“Why Are There Yellowjackets Around My Lettuce?”
By Chris Williams on August 22, 2014.
One of our technicians got this question from a customer the other day. At first I said that doesn’t make any sense. There’s no reason why yellowjackets would hang out around lettuce plants. But then I thought about it further and realized that there are a couple of reasons why this could occur. So, Ms. Customer, here’s the answer to your question, straight from the entomologist:
1) The yellowjackets’ nest could be in the garden
Most of our pest yellowjackets are ground nesters, meaning that they have the typical paper-covered nest with layers of combs, but the nest is underground. The entrance hole in the soil is about the size of a nickel. Depending on the time of year (and the consequent size of the colony), there may be a lot of traffic in and out of that nest entrance, or very little. In either case, if you stand nearby and observe, you should be able to see yellowjackets entering and leaving the nest, especially on a sunny day. If there is a nest opening there, it is likely hidden under the lettuce or the foliage of other crops so be careful when harvesting.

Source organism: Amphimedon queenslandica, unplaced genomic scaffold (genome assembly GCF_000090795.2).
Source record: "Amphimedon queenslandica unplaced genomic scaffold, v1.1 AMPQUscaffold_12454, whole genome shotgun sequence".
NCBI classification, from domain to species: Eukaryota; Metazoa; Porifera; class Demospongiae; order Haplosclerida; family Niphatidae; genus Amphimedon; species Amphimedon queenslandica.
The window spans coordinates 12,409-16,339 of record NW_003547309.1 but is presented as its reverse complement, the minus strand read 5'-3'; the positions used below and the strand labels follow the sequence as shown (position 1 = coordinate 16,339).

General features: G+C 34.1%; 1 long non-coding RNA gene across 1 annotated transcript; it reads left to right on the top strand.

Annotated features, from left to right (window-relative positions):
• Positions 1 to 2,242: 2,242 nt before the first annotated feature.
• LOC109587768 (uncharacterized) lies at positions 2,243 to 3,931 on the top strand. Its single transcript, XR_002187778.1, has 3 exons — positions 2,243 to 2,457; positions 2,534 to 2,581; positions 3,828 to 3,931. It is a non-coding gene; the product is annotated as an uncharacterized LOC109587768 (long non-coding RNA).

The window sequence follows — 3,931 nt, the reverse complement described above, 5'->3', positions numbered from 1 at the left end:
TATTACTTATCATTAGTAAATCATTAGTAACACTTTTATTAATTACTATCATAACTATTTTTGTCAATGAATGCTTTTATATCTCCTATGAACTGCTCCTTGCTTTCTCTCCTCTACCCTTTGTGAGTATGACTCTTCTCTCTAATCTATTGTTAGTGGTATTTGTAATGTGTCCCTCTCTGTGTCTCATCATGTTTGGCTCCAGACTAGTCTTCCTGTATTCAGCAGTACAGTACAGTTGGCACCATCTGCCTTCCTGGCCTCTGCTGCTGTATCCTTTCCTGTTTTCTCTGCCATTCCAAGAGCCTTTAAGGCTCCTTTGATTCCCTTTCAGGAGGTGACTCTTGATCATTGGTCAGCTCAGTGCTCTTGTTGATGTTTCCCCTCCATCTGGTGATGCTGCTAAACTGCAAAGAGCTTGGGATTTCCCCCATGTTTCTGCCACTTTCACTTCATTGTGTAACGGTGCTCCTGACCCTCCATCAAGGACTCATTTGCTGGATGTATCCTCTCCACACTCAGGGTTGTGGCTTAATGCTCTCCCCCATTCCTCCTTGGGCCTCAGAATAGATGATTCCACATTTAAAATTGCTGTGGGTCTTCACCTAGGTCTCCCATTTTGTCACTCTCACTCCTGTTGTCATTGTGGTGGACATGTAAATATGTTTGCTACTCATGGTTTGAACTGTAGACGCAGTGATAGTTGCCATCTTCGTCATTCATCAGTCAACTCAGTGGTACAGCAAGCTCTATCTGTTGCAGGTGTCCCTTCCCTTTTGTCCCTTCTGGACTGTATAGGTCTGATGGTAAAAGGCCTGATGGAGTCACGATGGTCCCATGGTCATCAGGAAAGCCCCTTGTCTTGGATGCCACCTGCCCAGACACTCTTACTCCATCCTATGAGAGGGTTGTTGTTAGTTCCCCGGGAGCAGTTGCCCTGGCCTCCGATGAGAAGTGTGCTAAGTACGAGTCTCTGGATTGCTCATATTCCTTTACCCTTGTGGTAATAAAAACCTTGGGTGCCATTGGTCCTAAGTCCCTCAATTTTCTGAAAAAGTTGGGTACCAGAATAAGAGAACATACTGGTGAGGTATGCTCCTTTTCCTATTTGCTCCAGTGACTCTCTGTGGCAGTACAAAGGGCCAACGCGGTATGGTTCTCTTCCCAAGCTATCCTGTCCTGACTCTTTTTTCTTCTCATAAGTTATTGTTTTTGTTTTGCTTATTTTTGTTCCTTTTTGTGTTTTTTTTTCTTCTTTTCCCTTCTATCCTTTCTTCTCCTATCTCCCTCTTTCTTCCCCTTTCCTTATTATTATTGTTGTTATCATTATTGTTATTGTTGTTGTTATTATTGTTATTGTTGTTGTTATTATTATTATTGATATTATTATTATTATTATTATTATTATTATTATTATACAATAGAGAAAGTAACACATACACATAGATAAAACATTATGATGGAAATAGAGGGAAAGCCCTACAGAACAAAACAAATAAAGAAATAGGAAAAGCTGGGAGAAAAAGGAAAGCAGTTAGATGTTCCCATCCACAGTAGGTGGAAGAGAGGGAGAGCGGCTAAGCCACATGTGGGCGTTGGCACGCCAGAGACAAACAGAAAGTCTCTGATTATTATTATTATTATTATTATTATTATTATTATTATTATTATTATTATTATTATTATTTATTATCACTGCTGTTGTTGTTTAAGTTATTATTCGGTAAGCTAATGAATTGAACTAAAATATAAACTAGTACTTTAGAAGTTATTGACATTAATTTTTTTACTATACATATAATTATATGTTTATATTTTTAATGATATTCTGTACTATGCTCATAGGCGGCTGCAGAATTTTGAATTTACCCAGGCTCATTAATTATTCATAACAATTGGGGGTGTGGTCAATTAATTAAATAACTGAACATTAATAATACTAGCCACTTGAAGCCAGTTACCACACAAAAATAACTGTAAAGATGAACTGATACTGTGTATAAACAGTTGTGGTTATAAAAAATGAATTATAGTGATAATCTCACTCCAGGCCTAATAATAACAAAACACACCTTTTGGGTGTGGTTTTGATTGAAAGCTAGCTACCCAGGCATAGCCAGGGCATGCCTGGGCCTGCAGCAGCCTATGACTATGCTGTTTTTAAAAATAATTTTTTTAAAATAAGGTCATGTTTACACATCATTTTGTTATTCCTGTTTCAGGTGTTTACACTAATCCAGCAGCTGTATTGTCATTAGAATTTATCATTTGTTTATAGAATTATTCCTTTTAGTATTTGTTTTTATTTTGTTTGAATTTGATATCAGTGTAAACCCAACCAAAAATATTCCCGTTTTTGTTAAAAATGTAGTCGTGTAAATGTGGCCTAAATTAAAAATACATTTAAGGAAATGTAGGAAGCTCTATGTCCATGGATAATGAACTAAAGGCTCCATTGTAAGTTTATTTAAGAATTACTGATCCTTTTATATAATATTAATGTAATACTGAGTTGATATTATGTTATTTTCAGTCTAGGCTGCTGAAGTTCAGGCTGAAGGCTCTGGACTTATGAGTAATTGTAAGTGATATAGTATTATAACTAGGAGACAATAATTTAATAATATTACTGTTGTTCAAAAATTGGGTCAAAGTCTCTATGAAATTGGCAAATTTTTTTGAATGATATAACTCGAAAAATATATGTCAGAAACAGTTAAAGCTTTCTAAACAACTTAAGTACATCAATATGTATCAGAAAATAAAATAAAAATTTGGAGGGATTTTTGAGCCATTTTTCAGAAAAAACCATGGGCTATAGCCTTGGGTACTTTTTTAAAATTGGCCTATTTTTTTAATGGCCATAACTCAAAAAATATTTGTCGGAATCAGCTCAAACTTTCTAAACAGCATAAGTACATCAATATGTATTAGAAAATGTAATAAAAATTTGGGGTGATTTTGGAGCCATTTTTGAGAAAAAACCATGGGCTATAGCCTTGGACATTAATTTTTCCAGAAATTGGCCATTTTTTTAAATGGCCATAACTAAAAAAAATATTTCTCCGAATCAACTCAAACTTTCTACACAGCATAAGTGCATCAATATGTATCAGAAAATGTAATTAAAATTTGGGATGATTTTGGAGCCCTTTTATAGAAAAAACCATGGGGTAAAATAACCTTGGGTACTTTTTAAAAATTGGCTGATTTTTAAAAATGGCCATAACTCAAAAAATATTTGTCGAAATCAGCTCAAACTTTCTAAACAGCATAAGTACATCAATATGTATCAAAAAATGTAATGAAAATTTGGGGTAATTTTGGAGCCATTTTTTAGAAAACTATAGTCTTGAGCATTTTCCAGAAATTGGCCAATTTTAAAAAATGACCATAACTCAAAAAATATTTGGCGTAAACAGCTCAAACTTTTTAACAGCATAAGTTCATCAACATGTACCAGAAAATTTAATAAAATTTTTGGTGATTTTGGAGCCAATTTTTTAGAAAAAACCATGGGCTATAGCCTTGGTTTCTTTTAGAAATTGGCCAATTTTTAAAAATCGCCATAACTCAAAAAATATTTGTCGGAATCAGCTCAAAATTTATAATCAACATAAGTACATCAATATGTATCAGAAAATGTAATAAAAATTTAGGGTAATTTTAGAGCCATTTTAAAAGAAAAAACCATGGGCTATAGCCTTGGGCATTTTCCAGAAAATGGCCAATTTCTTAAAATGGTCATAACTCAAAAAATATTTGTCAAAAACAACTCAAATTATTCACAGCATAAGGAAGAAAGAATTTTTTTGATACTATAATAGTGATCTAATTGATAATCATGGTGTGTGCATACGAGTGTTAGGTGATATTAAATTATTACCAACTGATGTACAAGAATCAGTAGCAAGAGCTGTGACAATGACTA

2) The yellowjackets could be feeding on insects feeding on the lettuce
During the height of the season, yellowjackets feed primarily on other insects, collecting them to feed to larvae in the nest. If your lettuce is being attacked by insects like armyworms or corn earworms, the yellowjackets may have discovered that and they are hanging around your lettuce in order to capture the worms. In that sense, the yellowjackets are doing you and your lettuce a favor.
3) The yellowjackets may be seeking shade & moisture
On a hot, dry summer day, your lettuce plants may simply be providing a cool retreat for thirsty yellowjackets. All insects need water and those large, textured lettuce leaves may be holding dew droplets or water from your watering.
Or, there could be no logical reason at all why yellowjackets are around your lettuce! As we approach late summer, yellowjacket behavior becomes more erratic as their colonies start to break down and die. There are no new larvae developing in the nest, so the search for protein subsides. Besides insects, yellowjackets start feeding on other foods, including sweets. They also become more aggressive which is why we get so many calls at this time of year about human-yellowjacket interactions.
For more on late season yellowjacket behavior, see:
- Are Yellowjackets Declining?
- The Late Summer Yellowjacket Blues?
- Yellowjacket Nests Don’t Survive the Winter
Photo credit: wolfpix / Foter / Creative Commons Attribution-NoDerivs 2.0 Generic (CC BY-ND 2.0)